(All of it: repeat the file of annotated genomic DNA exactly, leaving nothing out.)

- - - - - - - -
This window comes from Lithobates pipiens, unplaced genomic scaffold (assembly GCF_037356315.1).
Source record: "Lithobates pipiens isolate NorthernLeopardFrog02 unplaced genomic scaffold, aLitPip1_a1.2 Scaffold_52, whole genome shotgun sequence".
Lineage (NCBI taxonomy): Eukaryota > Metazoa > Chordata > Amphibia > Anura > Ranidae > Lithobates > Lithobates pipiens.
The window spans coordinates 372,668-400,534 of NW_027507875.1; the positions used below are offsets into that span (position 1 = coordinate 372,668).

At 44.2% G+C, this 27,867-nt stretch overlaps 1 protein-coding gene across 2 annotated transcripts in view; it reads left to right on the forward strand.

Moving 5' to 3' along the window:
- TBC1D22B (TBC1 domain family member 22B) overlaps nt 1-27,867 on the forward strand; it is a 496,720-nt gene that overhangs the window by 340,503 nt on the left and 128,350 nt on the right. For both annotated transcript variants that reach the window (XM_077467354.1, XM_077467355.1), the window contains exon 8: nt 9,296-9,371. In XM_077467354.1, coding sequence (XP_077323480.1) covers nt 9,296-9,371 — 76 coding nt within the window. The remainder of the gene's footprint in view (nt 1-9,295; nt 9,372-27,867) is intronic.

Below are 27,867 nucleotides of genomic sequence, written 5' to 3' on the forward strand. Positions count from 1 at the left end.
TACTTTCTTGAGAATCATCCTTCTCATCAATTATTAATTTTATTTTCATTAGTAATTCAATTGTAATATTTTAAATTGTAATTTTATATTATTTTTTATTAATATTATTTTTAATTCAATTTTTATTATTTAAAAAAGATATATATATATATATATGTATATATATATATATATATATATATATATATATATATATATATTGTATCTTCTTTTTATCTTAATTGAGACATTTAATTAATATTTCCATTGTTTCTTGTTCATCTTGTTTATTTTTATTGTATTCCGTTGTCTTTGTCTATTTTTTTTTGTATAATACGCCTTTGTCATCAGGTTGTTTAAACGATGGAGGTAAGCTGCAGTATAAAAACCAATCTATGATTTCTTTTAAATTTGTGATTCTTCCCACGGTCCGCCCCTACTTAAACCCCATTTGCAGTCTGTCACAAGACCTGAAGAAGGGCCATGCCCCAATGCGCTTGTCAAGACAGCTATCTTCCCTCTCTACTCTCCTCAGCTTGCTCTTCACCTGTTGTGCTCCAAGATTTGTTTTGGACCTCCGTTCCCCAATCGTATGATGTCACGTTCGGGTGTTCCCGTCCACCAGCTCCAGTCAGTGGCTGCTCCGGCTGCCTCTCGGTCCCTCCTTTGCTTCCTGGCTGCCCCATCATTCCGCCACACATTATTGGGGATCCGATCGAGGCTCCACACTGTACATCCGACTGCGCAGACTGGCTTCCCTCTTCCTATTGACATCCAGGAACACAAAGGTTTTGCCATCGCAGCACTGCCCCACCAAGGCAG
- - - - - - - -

This window comes from Lithobates pipiens, unplaced genomic scaffold (assembly GCF_037356315.1).
Source record: "Lithobates pipiens isolate NorthernLeopardFrog02 unplaced genomic scaffold, aLitPip1_a1.2 Scaffold_52, whole genome shotgun sequence".
Lineage (NCBI taxonomy): Eukaryota > Metazoa > Chordata > Amphibia > Anura > Ranidae > Lithobates > Lithobates pipiens.
The window spans coordinates 372,668-400,534 of NW_027507875.1; the positions used below are offsets into that span (position 1 = coordinate 372,668).

At 44.2% G+C, this 27,867-nt stretch overlaps 1 protein-coding gene across 2 annotated transcripts in view; it reads left to right on the forward strand.

Moving 5' to 3' along the window:
- TBC1D22B (TBC1 domain family member 22B) overlaps nt 1-27,867 on the forward strand; it is a 496,720-nt gene that overhangs the window by 340,503 nt on the left and 128,350 nt on the right. For both annotated transcript variants that reach the window (XM_077467354.1, XM_077467355.1), the window contains exon 8: nt 9,296-9,371. In XM_077467354.1, coding sequence (XP_077323480.1) covers nt 9,296-9,371 — 76 coding nt within the window. The remainder of the gene's footprint in view (nt 1-9,295; nt 9,372-27,867) is intronic.

Below are 27,867 nucleotides of genomic sequence, written 5' to 3' on the forward strand. Positions count from 1 at the left end.
TACTTTCTTGAGAATCATCCTTCTCATCAATTATTAATTTTATTTTCATTAGTAATTCAATTGTAATATTTTAAATTGTAATTTTATATTATTTTTTATTAATATTATTTTTAATTCAATTTTTATTATTTAAAAAAGATATATATATATATATATGTATATATATATATATATATATATATATATATATATATATATATTGTATCTTCTTTTTATCTTAATTGAGACATTTAATTAATATTTCCATTGTTTCTTGTTCATCTTGTTTATTTTTATTGTATTCCGTTGTCTTTGTCTATTTTTTTTTGTATAATACGCCTTTGTCATCAGGTTGTTTAAACGATGGAGGTAAGCTGCAGTATAAAAACCAATCTATGATTTCTTTTAAATTTGTGATTCTTCCCACGGTCCGCCCCTACTTAAACCCCATTTGCAGTCTGTCACAAGACCTGAAGAAGGGCCATGCCCCAATGCGCTTGTCAAGACAGCTATCTTCCCTCTCTACTCTCCTCAGCTTGCTCTTCACCTGTTGTGCTCCAAGATTTGTTTTGGACCTCCGTTCCCCAATCGTATGATGTCACGTTCGGGTGTTCCCGTCCACCAGCTCCAGTCAGTGGCTGCTCCGGCTGCCTCTCGGTCCCTCCTTTGCTTCCTGGCTGCCCCATCATTCCGCCACACATTATTGGGGATCCGATCGAGGCTCCACACTGTACATCCGACTGCGCAGACTGGCTTCCCTCTTCCTATTGACATCCAGGAACACAAAGGTTTTGCCATCGCAGCACTGCCCCACCAAGGCAG